After a life full of travels and adventures through half the world, 74-year-old photographer Barbara McClatchie met a tragic death in her retirement paradise in the Yucatán Peninsula, a treasure trove of Mayan culture and breathtaking natural beauty. Her body was found on Friday on the side of the highway that connects Cancún and Mérida, the city where she lived. McClatchie was strangled. Authorities believe her taxi driver, who has been detained, killed her in order to rob her.
“We are horrified. I can’t image how that could happen. Taxi drivers don’t kill people. Taxi drivers don’t kill people here!” said Paula Sievert, her friend and a New Yorker who runs an art gallery in Mérida, a quiet city that has been spared much of the crime seen in other parts of Mexico. “We are all in shock, foreigners as well as Mexicans,” Sievert said on Friday over the phone on behalf of the expat community in Mérida.
We are all in shock, foreigners as well as Mexicans Friend Paula Sievert
McClatchie, raised in a well-to-do family in Vancouver, was a veteran photojournalist whose work has been published in National Geographic. She was a well-loved figure in the city’s cultural circles. She settled in Mérida in 2004 and, a year later, she opened a gallery that she named La’Kech or “The Other Me” in Maya. The gallery showed works by local artists, especially young newcomers.
The photographer was also the divorced mother of a son who lives in the United States. McClatchie had her main residence in Mérida and another near the beach. She lived alone with her two dogs and a growing clowder of cats, since she was very active in animal-rescue efforts. “Barbara was sociable, friendly, she knew a lot of people and her gallery was always open to artists who wanted to show their work,” Sievert said.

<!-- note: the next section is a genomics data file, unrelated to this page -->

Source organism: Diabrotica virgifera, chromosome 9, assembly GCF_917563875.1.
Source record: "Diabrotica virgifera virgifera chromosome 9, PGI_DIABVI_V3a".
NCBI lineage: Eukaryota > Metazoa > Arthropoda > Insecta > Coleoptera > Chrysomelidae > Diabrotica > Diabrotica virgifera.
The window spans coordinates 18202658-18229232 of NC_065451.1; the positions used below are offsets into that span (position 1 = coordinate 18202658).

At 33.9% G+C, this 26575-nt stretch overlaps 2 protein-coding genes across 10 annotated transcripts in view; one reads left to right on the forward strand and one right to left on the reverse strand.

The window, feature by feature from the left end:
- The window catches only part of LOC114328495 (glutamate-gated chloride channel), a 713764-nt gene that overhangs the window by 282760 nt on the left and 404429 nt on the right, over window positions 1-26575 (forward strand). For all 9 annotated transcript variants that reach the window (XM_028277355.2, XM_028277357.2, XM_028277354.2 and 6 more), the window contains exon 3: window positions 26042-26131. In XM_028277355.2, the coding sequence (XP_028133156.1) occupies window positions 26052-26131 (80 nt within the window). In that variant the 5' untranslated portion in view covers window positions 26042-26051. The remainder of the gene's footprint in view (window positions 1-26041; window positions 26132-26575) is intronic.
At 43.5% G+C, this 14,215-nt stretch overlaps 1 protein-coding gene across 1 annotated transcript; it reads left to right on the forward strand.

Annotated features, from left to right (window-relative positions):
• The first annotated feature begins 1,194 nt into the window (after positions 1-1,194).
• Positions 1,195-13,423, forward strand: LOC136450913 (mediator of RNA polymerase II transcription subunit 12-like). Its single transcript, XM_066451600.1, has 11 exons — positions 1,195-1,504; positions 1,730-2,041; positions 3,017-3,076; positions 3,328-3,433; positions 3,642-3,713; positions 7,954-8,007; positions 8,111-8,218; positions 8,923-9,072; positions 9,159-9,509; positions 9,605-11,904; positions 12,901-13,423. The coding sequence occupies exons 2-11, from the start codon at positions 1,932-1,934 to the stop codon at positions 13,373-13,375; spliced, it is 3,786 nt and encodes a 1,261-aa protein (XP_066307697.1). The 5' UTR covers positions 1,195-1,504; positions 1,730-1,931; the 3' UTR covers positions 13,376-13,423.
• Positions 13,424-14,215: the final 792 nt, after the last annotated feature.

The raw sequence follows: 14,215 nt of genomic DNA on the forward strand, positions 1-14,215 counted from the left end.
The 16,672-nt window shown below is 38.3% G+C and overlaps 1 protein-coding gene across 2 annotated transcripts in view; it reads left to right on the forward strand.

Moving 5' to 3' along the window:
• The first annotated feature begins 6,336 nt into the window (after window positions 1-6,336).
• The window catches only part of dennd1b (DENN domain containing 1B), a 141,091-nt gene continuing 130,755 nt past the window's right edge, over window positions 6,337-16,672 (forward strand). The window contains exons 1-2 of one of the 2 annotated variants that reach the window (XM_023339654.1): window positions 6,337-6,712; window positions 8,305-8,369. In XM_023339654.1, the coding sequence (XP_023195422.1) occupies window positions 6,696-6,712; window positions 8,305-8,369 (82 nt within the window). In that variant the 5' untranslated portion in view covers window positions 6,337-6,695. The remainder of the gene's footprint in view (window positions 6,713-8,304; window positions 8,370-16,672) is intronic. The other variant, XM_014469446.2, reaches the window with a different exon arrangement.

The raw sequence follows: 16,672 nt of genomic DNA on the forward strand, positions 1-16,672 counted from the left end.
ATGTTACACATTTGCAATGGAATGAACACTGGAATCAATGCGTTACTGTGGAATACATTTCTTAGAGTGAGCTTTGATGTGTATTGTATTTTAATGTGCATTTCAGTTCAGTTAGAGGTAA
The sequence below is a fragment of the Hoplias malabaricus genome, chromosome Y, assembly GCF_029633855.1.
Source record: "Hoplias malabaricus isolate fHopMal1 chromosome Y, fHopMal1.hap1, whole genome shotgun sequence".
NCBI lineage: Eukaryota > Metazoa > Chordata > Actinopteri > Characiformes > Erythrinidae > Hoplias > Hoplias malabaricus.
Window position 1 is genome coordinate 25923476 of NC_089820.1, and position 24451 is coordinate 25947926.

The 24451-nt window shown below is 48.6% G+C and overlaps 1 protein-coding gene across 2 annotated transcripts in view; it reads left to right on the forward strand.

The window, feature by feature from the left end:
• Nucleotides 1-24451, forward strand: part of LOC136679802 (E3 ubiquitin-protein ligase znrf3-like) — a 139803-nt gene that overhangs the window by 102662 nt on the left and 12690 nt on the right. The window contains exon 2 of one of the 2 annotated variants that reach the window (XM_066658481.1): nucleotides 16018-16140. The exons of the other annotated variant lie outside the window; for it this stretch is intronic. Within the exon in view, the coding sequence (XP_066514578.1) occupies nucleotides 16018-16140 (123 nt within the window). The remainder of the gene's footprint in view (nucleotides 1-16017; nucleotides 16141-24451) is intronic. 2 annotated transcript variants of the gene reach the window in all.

McClatchie dedicated most of her career to travel photography, capturing different cultures around the world. At 74 years old, she was still a fearless traveler. She had journeyed around much of Mexico and, every summer, she chose a special destination. The last one, Sievert said, was Turkey. Upon settling in Mérida, McClatchie began to experiment with abstract photography. “She was now trying underwater photography. She would dive in and take blurry images.”
Besides her native English, McClatchie spoke French and Spanish well. Her friends say she had a full life and that she handled herself perfectly well in Mexico. They do not believe she exposed herself to an obviously risky situation and cannot understand how this tragedy took place. McClatchie had just returned from a trip to Vancouver this week. Mexico, “a country she loved,” her friend said, was Barbara McClatchie’s tragic final journey.
English version by Dyane Jean François.